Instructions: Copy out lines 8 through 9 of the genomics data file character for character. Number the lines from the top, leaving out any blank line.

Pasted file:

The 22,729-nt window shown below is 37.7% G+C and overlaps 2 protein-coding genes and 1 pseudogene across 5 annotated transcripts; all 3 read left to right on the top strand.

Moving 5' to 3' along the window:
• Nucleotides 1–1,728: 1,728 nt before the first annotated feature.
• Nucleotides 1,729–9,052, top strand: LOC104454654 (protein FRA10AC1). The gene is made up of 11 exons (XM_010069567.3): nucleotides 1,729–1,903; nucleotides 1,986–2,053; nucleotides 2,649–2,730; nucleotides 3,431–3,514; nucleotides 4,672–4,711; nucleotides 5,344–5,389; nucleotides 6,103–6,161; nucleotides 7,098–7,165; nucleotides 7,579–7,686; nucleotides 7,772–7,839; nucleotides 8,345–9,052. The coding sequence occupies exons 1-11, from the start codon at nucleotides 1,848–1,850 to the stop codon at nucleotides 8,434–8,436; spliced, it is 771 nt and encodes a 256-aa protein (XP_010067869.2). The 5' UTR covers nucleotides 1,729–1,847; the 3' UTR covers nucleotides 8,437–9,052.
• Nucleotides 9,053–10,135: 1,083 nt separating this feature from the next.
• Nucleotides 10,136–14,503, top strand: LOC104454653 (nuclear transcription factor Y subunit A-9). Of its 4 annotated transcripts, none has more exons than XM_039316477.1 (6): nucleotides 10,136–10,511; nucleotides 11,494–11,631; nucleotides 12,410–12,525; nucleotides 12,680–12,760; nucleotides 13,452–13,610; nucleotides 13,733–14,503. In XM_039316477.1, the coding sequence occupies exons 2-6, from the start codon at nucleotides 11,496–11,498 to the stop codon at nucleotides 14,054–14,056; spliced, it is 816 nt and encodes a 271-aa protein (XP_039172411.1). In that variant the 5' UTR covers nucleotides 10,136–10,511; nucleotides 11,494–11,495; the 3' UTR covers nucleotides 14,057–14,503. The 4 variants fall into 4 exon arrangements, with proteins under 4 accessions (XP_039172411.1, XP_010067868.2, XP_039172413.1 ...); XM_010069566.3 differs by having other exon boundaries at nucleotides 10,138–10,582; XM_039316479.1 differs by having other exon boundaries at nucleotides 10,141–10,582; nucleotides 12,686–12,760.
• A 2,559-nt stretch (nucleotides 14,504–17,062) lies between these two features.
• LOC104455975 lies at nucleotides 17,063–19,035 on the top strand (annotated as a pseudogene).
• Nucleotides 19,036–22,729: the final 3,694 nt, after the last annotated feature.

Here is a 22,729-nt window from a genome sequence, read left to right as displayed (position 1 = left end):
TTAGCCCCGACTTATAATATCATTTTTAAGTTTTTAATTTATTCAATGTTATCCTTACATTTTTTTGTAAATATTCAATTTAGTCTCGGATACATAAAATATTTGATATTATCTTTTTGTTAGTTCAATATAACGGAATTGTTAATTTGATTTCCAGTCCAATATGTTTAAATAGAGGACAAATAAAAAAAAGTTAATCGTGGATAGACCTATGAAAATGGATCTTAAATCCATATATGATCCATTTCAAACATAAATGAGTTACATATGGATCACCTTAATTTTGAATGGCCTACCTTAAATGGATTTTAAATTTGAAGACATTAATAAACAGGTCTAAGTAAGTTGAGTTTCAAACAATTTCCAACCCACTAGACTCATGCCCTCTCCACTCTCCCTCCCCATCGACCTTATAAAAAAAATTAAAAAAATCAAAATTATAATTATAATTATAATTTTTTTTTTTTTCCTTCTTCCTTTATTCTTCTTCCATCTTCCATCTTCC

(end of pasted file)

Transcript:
• LOC104455975 lies at nucleotides 17,063–19,035 on the top strand (annotated as a pseudogene).
• Nucleotides 19,036–22,729: the final 3,694 nt, after the last annotated feature.